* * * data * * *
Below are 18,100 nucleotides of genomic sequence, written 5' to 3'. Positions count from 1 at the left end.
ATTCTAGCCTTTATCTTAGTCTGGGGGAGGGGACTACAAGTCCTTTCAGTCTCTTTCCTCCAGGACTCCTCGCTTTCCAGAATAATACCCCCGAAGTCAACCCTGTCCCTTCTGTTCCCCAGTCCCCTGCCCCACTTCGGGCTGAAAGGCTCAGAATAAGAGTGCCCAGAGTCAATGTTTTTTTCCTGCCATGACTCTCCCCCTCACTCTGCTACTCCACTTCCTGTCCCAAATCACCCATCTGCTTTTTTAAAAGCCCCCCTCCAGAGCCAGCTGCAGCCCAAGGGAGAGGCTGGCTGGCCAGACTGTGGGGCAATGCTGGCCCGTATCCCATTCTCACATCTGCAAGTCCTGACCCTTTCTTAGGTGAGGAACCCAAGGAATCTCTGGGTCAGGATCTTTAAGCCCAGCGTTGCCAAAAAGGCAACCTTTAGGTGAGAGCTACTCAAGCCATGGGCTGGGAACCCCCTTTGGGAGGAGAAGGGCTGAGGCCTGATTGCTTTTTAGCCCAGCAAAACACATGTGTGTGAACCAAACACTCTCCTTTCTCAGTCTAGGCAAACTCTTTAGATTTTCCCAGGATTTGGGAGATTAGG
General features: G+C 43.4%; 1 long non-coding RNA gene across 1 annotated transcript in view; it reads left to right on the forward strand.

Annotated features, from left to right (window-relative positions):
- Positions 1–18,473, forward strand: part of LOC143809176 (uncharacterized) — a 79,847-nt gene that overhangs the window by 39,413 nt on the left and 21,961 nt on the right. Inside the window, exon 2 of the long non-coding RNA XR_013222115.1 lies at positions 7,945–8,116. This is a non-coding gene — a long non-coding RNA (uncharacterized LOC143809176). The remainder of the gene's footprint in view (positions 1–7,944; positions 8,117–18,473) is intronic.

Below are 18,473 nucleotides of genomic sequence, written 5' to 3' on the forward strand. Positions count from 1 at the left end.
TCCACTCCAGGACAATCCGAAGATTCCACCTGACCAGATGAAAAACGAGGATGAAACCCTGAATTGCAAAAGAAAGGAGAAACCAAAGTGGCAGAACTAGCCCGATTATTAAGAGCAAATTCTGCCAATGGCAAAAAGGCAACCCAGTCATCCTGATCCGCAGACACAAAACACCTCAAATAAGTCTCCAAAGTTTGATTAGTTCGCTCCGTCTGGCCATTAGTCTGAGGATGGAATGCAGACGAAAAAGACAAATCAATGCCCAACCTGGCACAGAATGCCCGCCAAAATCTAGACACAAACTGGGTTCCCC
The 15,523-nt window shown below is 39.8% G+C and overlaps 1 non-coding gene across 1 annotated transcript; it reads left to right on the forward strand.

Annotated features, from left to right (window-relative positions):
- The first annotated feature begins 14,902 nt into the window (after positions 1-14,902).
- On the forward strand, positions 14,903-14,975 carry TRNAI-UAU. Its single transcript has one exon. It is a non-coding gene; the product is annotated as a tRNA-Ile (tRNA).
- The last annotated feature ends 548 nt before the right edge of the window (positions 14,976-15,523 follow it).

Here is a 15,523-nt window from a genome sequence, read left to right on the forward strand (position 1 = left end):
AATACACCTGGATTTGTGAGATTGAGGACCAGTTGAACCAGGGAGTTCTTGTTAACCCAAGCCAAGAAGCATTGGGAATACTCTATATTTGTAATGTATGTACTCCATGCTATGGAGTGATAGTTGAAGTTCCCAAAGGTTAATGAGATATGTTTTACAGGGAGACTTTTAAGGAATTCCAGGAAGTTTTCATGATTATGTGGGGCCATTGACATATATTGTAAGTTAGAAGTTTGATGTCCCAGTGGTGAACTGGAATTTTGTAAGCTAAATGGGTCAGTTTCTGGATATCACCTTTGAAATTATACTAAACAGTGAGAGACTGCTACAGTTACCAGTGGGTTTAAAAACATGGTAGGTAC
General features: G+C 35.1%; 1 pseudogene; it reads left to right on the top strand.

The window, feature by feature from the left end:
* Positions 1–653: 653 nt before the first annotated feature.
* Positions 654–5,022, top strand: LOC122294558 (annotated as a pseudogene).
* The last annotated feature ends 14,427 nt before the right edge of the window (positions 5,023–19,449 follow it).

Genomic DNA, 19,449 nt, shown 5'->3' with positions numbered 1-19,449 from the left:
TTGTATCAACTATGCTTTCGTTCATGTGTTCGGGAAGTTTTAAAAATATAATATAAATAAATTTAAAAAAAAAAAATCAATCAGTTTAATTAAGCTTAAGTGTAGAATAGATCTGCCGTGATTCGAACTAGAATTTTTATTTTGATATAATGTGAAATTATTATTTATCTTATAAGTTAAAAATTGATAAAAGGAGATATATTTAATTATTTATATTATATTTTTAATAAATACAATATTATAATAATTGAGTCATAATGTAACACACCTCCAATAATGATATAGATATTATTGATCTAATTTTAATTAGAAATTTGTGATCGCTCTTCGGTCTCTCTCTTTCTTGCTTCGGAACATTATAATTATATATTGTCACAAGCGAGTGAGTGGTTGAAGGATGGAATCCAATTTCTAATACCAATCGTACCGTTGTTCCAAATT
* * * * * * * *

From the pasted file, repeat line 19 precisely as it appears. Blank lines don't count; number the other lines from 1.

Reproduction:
* The last annotated feature ends 14,427 nt before the right edge of the window (positions 5,023–19,449 follow it).